Smokin' Aces, writer/director Joe Carnahan's follow-up to 2002's Narc, is an object lesson in punctuation. Like Aces star Ryan Reynolds' 2005 film Waiting..., that small adjustment in the title insists on something larger about the film; while it's true enough that larger loppings off are in store, in the case of Smokin' Aces, the abbreviated gerund's suggestion of toss-away cool is actually an inversion of the over-exerted, so-eagerly-edgy-it-could-never-be-cool tone I’d like to call "!?!". As in, "Can you believe how awesome it is to be a hitman on the clock!?! And to just not give a fuck who you smoke!?! Wouldn't it be wicked to wake up and find the bodies of a dozen naked prostitutes strewn across your penthouse like corpses!?!" Etcetera, etcetera, et-cet-era...
Fun Fact: Still Smokin' and Stroker Ace were both released in 1983; the year Smokin' Aces most readily (if unfortunately) calls to mind, however, is 1993, with Reservoir Dogs still smoldering, True Romance on deck and Pulp Fiction and a host of Guy-wannabes to come. The most interesting thing about Smokin' Aces is how a film so ugly and brutal, so joyous and stylized in its ultraviolence, manages to remind one of a more innocent time. That said, Carnahan's grisly, over-adrenalized ride wouldn't have cut it way back in the mid-'90s; trying too hard is the death of cool in any genre -- especially a dead one -- and Smokin’ Aces has all the sophisticated plotting of a splatter-happy video game, which it resembles more closely than anything that ever came out of Tarantino's pumpkin brain.
The last level in this particular game, then, is Buddy "Aces" Israel (Jeremy Piven), a Vegas magician-turned-thug-turned-state's evidence who is holed up in a Lake Tahoe hotel penthouse awaiting transfer by two FBI agents (Ryan Reynolds and Ray Liotta). Word has hit the street that Buddy is a rat, and mob boss Primo Sparazza (Joseph Ruskin) puts a one meeeellion dollar contract on his head (he would also like his heart -- sentimental?). In a lengthy, frenzied exposition we are introduced to the hitmen who respond to the call, including Ben Affleck as a dimwitted bail-bondsman, Alicia Keys as a homegirl assassin, and a pack of post-verbal, post-apocalyptic skinheads who roll their heads around, pop their eyes and wave their chainsaws in the air like they just don’t care. Matthew Fox and Jason Bateman have wonderful cameos that cleanse the palate all too briefly.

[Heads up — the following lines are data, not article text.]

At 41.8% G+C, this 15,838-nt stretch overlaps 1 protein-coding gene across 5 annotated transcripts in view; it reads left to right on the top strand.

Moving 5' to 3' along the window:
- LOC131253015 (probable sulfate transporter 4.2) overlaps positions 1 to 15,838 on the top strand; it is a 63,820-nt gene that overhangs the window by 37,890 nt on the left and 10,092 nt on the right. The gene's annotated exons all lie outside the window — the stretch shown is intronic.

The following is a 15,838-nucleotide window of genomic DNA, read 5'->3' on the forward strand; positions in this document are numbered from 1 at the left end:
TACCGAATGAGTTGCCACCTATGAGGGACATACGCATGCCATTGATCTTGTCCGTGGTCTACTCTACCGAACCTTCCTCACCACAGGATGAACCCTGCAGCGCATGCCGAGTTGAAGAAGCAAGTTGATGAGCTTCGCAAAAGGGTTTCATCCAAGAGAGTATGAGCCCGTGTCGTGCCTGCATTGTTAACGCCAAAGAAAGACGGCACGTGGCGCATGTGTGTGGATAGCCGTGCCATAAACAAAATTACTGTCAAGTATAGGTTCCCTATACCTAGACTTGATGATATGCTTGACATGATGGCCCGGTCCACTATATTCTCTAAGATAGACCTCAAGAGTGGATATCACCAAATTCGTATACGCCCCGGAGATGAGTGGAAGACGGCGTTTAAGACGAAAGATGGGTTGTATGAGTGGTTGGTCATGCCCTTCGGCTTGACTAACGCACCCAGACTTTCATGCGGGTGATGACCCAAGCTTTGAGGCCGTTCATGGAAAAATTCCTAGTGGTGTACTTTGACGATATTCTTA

Between the Jewish, weaselly Israel, his right-hand man Sir Ivy (played by Common), the neo-Nazis, angry black bitches, completely ineffective white dudes and terrifying Italian Mafioso, Carnahan seems to be going for multiple levels of conflict and tension, but attempting social commentary in a film such as this is like dropping a depth charge in the kiddie pool. Money is what unites the criminals, of course, and what divides them, and the rest of the film plays out like a convict cook-off: May the best killer win. The timeline is stretched and squished like an accordion from scene to scene, and in this careless world there certainly isn't a character to care about, so you find yourself just waiting for more people to die, which isn't a very pleasant position to be in. Reynolds' FBI agent is ostensibly our point of reference, but he is spread too thinly across the glib, blood-slicked surface of the plot to gain any traction.
Smokin' Aces ultimately -- in an addition to the pulpy underworld tropes it conjures -- posits the government as the truly heinous element at work. At least contract killers know where they stand with one another; it's The Man you trust who can really bring the pain. !?!, indeed.
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